Steelmaker to develop hydrogen technology in bid for net zero
Published July 3, 2020
The European division of one of the world’s largest steel companies, ArcelorMittal, has described the carbon-neutral steelmaking technology it will use as it attempts to achieve carbon neutrality by 2050 and to reduce its CO2 emissions by 30% by 2030.
To meet these targets, the company is investing in ‘Smart Carbon’ technology while also developing a new hydrogen-based method of steelmaking. The company also intends to develop new ways to increase the use of low-quality scrap metal in the primary steel production process.
The company says it will need to spend €15-25bn to develop Smart Carbon and €30-40bn to switch to hydrogen.
The company describes Smart Carbon as a carbon-neutral approach steelmaking route that uses clean energies such as circular carbon, clean electricity, and carbon capture and storage (CCS) within the high-temperature-controlled reduction environment of ironmaking.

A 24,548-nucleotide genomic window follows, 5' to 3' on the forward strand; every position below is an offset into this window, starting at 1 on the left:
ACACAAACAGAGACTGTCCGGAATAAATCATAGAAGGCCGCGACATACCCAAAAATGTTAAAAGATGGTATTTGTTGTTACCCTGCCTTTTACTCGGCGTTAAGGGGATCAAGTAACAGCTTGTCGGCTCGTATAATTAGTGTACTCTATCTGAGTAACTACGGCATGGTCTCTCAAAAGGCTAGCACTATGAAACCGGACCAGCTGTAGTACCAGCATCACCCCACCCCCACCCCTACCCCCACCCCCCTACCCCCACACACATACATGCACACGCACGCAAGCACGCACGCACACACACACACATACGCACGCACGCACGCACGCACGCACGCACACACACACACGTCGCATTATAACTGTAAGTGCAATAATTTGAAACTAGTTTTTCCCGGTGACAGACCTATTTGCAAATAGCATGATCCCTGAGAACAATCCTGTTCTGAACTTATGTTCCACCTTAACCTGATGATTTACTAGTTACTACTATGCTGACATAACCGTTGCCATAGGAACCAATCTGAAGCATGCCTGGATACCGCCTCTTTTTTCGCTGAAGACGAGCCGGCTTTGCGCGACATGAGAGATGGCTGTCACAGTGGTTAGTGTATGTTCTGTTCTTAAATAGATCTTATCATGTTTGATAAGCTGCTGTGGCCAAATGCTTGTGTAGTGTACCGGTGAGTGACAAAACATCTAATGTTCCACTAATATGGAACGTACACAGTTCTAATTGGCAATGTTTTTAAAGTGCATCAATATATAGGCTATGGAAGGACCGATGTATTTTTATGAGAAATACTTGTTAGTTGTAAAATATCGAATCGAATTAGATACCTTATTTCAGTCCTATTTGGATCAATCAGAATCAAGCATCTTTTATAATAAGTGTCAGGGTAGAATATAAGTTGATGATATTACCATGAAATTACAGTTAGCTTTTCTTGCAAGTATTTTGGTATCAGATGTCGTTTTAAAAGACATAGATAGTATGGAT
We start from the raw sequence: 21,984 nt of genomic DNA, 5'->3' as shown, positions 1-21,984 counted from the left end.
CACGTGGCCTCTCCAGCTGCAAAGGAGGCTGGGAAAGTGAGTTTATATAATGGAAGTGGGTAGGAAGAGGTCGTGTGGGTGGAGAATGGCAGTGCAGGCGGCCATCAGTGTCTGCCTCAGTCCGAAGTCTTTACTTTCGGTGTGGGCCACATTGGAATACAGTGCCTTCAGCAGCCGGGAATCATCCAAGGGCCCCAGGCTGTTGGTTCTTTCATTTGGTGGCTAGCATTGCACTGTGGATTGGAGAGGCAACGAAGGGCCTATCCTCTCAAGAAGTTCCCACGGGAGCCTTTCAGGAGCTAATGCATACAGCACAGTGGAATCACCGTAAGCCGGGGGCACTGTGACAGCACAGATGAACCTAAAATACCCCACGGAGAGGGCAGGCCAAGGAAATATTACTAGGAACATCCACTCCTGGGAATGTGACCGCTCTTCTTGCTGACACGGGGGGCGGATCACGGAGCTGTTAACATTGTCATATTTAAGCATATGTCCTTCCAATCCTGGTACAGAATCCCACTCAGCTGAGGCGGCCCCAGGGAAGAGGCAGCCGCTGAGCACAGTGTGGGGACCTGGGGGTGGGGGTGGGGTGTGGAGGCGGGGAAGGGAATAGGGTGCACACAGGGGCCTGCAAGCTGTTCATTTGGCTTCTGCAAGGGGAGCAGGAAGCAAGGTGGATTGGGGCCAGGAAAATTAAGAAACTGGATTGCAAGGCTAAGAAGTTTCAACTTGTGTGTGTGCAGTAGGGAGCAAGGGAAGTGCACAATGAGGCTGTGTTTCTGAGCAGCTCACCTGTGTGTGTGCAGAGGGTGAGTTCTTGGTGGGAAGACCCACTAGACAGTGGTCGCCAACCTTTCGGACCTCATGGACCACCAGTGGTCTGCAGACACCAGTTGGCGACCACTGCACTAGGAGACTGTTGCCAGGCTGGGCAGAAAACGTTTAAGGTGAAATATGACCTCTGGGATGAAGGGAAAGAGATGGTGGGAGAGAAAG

In its first phase, Smart Carbon will primarily use circular carbon which uses biowaste materials, such as sustainable forestry and agriculture residues, to produce bioenergy.
Meanwhile, the company will research how to switch away from the use of natural gas to hydrogen as the key reductant in ironmaking. As this hydrogen becomes ‘green’, the steelmaking process comes close to carbon neutrality.
Smart Carbon is expected to deliver results sooner, not only for the production of carbon neutral steel but also for carbon-neutral cement.
By investing in both routes, ArcelorMittal Europe hopes to significantly reduce scope 1 CO2 emissions by 2030 over a 2018 baseline, while waiting for the large-scale, affordable renewable energy needed for hydrogen-based steelmaking.
ArcelorMittal Europe is building industrial-scale demonstration plants at its operations in Belgium and France. The design end of an industrial-scale project to use hydrogen in the direct reduction of iron ore is taking place in Germany.
The company has also called the right policy framework to enable European steelmaking to contribute to the EU’s climate targets, particularly given the costs involved.